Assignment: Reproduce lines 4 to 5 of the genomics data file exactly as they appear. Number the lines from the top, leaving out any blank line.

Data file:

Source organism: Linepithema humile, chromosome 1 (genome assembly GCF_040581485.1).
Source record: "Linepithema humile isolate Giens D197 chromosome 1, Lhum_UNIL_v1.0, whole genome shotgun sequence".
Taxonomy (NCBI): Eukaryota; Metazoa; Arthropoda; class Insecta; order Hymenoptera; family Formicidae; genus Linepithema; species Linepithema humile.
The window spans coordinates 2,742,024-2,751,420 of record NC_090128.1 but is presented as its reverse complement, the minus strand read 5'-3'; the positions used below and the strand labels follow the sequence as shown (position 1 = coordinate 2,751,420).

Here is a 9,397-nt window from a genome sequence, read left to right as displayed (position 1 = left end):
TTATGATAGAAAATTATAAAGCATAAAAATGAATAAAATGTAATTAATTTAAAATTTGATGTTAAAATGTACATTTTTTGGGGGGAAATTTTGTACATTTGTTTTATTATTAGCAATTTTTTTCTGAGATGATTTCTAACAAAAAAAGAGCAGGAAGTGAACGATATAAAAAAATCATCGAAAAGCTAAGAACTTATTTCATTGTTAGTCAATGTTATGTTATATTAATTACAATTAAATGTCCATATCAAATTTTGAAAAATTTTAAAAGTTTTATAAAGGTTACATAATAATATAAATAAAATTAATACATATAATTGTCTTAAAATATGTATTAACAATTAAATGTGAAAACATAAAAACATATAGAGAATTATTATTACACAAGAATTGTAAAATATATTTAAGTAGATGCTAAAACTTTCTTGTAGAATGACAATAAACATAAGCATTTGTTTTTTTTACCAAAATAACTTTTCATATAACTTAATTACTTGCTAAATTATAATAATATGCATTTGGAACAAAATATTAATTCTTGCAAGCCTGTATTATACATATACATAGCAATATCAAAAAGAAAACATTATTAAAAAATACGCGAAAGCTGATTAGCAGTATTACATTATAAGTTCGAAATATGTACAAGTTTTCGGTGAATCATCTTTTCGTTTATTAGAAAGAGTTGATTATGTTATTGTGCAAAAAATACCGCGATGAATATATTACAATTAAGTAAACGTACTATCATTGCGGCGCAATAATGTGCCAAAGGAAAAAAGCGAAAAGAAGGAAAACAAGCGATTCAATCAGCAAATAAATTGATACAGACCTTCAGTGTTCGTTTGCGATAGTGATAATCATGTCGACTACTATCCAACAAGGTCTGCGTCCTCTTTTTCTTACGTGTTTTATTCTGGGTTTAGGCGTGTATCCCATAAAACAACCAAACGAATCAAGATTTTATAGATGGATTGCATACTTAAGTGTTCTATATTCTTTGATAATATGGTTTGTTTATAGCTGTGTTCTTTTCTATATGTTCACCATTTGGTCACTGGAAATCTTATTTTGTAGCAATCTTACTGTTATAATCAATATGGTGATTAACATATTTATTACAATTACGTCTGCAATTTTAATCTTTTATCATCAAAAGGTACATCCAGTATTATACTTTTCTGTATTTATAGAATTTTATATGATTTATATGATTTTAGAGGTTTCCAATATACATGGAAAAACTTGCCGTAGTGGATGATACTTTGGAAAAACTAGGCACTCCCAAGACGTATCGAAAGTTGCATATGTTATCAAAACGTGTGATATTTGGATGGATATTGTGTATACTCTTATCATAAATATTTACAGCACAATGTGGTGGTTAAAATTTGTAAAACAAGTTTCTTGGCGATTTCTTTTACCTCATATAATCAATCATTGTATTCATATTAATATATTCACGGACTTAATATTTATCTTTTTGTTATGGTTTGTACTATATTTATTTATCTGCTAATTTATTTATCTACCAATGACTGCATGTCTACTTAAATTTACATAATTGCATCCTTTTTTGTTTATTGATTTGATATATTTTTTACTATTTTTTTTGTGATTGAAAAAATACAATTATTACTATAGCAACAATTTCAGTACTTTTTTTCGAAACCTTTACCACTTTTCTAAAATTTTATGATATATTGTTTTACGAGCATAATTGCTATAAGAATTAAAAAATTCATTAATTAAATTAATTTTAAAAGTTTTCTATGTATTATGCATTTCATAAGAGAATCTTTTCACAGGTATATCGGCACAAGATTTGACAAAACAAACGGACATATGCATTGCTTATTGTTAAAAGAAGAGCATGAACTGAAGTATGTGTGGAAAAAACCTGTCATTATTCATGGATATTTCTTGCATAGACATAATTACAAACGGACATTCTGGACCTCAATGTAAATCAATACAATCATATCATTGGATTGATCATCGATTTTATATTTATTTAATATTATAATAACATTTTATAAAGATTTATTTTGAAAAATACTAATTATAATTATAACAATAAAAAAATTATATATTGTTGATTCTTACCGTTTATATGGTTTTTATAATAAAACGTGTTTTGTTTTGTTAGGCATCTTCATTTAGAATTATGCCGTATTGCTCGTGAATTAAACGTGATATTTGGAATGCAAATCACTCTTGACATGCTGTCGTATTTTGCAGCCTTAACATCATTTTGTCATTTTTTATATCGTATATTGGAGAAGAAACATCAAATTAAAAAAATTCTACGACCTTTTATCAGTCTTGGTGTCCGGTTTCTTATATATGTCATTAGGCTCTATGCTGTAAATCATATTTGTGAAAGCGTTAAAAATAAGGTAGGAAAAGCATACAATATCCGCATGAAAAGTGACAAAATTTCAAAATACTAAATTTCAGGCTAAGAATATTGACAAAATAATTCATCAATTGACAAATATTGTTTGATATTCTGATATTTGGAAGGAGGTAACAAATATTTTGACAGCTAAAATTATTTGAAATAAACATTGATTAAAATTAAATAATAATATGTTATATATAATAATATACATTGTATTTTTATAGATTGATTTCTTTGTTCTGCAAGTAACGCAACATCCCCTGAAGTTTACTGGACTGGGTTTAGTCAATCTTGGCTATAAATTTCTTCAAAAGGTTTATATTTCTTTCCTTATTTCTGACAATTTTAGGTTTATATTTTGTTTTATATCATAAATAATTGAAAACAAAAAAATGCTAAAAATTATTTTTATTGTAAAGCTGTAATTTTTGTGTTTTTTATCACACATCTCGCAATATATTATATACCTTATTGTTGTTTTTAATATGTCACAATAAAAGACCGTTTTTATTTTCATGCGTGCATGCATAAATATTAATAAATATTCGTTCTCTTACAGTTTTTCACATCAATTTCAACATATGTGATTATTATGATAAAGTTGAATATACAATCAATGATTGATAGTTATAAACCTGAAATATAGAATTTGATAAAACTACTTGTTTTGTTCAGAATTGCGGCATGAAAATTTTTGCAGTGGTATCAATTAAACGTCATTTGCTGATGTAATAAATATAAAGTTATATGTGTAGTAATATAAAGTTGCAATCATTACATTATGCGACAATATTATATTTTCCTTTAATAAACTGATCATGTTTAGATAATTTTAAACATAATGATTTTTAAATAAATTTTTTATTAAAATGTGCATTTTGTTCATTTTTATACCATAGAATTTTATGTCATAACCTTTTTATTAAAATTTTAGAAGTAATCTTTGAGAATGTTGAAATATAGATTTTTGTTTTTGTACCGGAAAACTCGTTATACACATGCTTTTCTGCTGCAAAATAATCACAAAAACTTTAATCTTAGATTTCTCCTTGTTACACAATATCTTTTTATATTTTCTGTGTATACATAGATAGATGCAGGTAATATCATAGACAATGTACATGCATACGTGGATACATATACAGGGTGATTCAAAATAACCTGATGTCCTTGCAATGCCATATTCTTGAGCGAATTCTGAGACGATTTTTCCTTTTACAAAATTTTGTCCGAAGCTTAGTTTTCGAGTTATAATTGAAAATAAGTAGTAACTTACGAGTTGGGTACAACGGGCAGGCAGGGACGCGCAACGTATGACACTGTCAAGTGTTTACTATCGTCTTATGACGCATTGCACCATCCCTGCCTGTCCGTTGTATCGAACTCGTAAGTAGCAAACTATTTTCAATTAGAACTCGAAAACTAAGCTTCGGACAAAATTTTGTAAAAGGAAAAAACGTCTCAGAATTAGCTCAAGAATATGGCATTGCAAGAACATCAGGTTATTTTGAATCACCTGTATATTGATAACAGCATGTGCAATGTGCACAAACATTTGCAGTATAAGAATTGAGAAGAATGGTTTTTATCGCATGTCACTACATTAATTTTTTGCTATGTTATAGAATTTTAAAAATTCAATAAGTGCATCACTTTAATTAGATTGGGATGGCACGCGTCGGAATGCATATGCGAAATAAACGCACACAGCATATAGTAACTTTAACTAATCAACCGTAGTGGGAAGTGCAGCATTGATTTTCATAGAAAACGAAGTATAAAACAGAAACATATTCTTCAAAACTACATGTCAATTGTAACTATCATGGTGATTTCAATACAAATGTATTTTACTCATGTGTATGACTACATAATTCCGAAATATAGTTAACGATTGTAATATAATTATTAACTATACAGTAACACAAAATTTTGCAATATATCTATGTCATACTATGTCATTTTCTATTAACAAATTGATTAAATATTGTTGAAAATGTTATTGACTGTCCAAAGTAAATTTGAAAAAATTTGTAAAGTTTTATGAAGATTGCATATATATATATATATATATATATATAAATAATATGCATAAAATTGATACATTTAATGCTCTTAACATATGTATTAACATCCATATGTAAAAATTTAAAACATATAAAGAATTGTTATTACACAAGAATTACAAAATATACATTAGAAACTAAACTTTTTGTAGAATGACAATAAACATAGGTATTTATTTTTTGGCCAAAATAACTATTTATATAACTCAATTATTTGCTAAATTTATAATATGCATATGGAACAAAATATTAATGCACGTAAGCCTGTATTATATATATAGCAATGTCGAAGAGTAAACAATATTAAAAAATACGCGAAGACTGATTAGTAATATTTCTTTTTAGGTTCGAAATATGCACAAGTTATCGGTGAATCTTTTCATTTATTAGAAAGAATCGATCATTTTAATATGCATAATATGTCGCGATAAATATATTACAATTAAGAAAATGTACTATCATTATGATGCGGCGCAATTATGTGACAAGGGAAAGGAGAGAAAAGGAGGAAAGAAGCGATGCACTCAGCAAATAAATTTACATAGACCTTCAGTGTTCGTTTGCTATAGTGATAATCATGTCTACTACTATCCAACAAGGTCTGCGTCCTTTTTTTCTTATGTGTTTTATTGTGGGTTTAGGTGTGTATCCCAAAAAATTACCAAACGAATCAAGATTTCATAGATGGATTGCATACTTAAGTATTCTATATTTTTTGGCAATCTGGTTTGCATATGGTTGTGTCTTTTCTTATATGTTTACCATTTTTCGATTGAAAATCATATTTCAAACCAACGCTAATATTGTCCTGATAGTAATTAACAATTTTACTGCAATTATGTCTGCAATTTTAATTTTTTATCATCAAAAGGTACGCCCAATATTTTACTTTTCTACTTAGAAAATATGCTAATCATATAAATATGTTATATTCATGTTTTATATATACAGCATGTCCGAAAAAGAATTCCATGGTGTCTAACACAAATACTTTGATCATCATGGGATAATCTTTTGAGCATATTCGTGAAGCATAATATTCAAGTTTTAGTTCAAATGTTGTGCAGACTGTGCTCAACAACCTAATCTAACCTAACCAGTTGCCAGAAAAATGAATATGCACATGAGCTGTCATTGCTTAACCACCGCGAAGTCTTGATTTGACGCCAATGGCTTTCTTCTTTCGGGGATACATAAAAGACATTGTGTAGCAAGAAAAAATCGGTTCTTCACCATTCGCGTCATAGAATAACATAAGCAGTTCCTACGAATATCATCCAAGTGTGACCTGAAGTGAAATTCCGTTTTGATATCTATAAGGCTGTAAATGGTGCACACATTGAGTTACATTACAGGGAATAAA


The window spans coordinates 2,742,024-2,751,420 of record NC_090128.1 but is presented as its reverse complement, the minus strand read 5'-3'; the positions used below and the strand labels follow the sequence as shown (position 1 = coordinate 2,751,420).

Here is a 9,397-nt window from a genome sequence, read left to right as displayed (position 1 = left end):